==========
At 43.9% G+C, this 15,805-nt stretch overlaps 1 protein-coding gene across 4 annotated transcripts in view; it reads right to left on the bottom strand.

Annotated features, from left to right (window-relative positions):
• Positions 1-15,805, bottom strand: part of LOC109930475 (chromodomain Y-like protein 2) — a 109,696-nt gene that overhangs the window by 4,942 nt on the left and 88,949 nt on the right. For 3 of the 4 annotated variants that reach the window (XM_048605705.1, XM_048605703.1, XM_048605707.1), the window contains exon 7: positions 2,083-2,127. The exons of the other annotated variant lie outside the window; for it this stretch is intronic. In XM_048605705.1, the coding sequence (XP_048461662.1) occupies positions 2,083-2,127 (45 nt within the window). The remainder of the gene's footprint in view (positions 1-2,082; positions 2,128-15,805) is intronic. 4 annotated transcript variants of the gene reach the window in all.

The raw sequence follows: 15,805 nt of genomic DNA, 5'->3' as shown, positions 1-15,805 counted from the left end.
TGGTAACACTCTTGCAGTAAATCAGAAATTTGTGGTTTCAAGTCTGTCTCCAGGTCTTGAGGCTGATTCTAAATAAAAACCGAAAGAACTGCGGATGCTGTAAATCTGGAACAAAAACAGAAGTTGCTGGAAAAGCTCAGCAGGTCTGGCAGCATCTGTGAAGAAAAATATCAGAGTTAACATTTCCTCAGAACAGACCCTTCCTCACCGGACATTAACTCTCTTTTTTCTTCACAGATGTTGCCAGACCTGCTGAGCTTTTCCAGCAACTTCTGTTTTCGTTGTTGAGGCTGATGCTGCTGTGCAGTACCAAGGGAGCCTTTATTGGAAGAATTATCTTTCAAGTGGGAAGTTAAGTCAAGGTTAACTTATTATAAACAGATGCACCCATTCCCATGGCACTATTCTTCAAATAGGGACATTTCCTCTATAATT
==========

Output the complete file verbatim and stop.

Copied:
At 43.9% G+C, this 15,805-nt stretch overlaps 1 protein-coding gene across 4 annotated transcripts in view; it reads right to left on the bottom strand.

Annotated features, from left to right (window-relative positions):
• Positions 1-15,805, bottom strand: part of LOC109930475 (chromodomain Y-like protein 2) — a 109,696-nt gene that overhangs the window by 4,942 nt on the left and 88,949 nt on the right. For 3 of the 4 annotated variants that reach the window (XM_048605705.1, XM_048605703.1, XM_048605707.1), the window contains exon 7: positions 2,083-2,127. The exons of the other annotated variant lie outside the window; for it this stretch is intronic. In XM_048605705.1, the coding sequence (XP_048461662.1) occupies positions 2,083-2,127 (45 nt within the window). The remainder of the gene's footprint in view (positions 1-2,082; positions 2,128-15,805) is intronic. 4 annotated transcript variants of the gene reach the window in all.

The raw sequence follows: 15,805 nt of genomic DNA, 5'->3' as shown, positions 1-15,805 counted from the left end.
TGGTAACACTCTTGCAGTAAATCAGAAATTTGTGGTTTCAAGTCTGTCTCCAGGTCTTGAGGCTGATTCTAAATAAAAACCGAAAGAACTGCGGATGCTGTAAATCTGGAACAAAAACAGAAGTTGCTGGAAAAGCTCAGCAGGTCTGGCAGCATCTGTGAAGAAAAATATCAGAGTTAACATTTCCTCAGAACAGACCCTTCCTCACCGGACATTAACTCTCTTTTTTCTTCACAGATGTTGCCAGACCTGCTGAGCTTTTCCAGCAACTTCTGTTTTCGTTGTTGAGGCTGATGCTGCTGTGCAGTACCAAGGGAGCCTTTATTGGAAGAATTATCTTTCAAGTGGGAAGTTAAGTCAAGGTTAACTTATTATAAACAGATGCACCCATTCCCATGGCACTATTCTTCAAATAGGGACATTTCCTCTATAATT